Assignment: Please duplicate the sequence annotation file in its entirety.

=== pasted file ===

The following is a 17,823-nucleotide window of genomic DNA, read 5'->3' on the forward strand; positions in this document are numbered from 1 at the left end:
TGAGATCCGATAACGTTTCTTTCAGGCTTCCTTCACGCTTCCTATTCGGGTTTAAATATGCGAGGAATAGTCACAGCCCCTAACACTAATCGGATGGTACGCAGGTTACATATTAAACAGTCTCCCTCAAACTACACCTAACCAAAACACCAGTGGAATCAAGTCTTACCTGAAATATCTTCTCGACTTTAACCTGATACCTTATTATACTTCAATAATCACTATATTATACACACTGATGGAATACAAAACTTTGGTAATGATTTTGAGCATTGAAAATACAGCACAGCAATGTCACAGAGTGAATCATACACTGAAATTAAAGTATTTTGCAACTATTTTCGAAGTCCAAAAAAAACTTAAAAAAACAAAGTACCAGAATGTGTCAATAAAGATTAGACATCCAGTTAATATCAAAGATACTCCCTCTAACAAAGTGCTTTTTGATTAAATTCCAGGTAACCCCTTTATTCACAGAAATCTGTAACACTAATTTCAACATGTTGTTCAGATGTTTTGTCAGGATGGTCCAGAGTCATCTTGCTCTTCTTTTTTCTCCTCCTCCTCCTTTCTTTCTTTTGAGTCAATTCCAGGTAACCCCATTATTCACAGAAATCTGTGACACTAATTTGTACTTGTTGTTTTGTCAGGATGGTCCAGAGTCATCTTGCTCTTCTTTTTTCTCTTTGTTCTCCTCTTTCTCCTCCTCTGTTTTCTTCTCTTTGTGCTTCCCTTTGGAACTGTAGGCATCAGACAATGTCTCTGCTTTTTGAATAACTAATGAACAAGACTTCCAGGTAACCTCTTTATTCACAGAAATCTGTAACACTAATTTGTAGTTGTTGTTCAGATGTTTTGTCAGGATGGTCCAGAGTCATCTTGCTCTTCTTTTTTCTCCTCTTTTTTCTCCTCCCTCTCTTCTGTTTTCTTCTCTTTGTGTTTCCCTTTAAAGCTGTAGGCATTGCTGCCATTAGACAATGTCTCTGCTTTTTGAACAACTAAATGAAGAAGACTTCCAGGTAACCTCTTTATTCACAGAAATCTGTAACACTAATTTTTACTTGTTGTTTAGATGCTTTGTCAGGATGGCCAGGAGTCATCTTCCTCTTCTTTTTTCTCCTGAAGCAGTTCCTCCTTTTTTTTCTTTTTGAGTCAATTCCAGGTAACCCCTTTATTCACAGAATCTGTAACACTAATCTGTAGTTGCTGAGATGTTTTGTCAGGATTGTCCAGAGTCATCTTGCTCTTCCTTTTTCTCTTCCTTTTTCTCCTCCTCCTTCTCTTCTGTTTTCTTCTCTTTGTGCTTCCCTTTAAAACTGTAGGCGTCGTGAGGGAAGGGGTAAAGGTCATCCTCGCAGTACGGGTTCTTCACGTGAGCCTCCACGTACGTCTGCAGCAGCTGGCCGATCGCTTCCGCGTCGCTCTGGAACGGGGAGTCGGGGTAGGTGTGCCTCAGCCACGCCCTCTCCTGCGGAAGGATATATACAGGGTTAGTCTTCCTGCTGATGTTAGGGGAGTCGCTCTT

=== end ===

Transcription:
The following is a 17,823-nucleotide window of genomic DNA, read 5'->3' on the forward strand; positions in this document are numbered from 1 at the left end:
TGAGATCCGATAACGTTTCTTTCAGGCTTCCTTCACGCTTCCTATTCGGGTTTAAATATGCGAGGAATAGTCACAGCCCCTAACACTAATCGGATGGTACGCAGGTTACATATTAAACAGTCTCCCTCAAACTACACCTAACCAAAACACCAGTGGAATCAAGTCTTACCTGAAATATCTTCTCGACTTTAACCTGATACCTTATTATACTTCAATAATCACTATATTATACACACTGATGGAATACAAAACTTTGGTAATGATTTTGAGCATTGAAAATACAGCACAGCAATGTCACAGAGTGAATCATACACTGAAATTAAAGTATTTTGCAACTATTTTCGAAGTCCAAAAAAAACTTAAAAAAACAAAGTACCAGAATGTGTCAATAAAGATTAGACATCCAGTTAATATCAAAGATACTCCCTCTAACAAAGTGCTTTTTGATTAAATTCCAGGTAACCCCTTTATTCACAGAAATCTGTAACACTAATTTCAACATGTTGTTCAGATGTTTTGTCAGGATGGTCCAGAGTCATCTTGCTCTTCTTTTTTCTCCTCCTCCTCCTTTCTTTCTTTTGAGTCAATTCCAGGTAACCCCATTATTCACAGAAATCTGTGACACTAATTTGTACTTGTTGTTTTGTCAGGATGGTCCAGAGTCATCTTGCTCTTCTTTTTTCTCTTTGTTCTCCTCTTTCTCCTCCTCTGTTTTCTTCTCTTTGTGCTTCCCTTTGGAACTGTAGGCATCAGACAATGTCTCTGCTTTTTGAATAACTAATGAACAAGACTTCCAGGTAACCTCTTTATTCACAGAAATCTGTAACACTAATTTGTAGTTGTTGTTCAGATGTTTTGTCAGGATGGTCCAGAGTCATCTTGCTCTTCTTTTTTCTCCTCTTTTTTCTCCTCCCTCTCTTCTGTTTTCTTCTCTTTGTGTTTCCCTTTAAAGCTGTAGGCATTGCTGCCATTAGACAATGTCTCTGCTTTTTGAACAACTAAATGAAGAAGACTTCCAGGTAACCTCTTTATTCACAGAAATCTGTAACACTAATTTTTACTTGTTGTTTAGATGCTTTGTCAGGATGGCCAGGAGTCATCTTCCTCTTCTTTTTTCTCCTGAAGCAGTTCCTCCTTTTTTTTCTTTTTGAGTCAATTCCAGGTAACCCCTTTATTCACAGAATCTGTAACACTAATCTGTAGTTGCTGAGATGTTTTGTCAGGATTGTCCAGAGTCATCTTGCTCTTCCTTTTTCTCTTCCTTTTTCTCCTCCTCCTTCTCTTCTGTTTTCTTCTCTTTGTGCTTCCCTTTAAAACTGTAGGCGTCGTGAGGGAAGGGGTAAAGGTCATCCTCGCAGTACGGGTTCTTCACGTGAGCCTCCACGTACGTCTGCAGCAGCTGGCCGATCGCTTCCGCGTCGCTCTGGAACGGGGAGTCGGGGTAGGTGTGCCTCAGCCACGCCCTCTCCTGCGGAAGGATATATACAGGGTTAGTCTTCCTGCTGATGTTAGGGGAGTCGCTCTT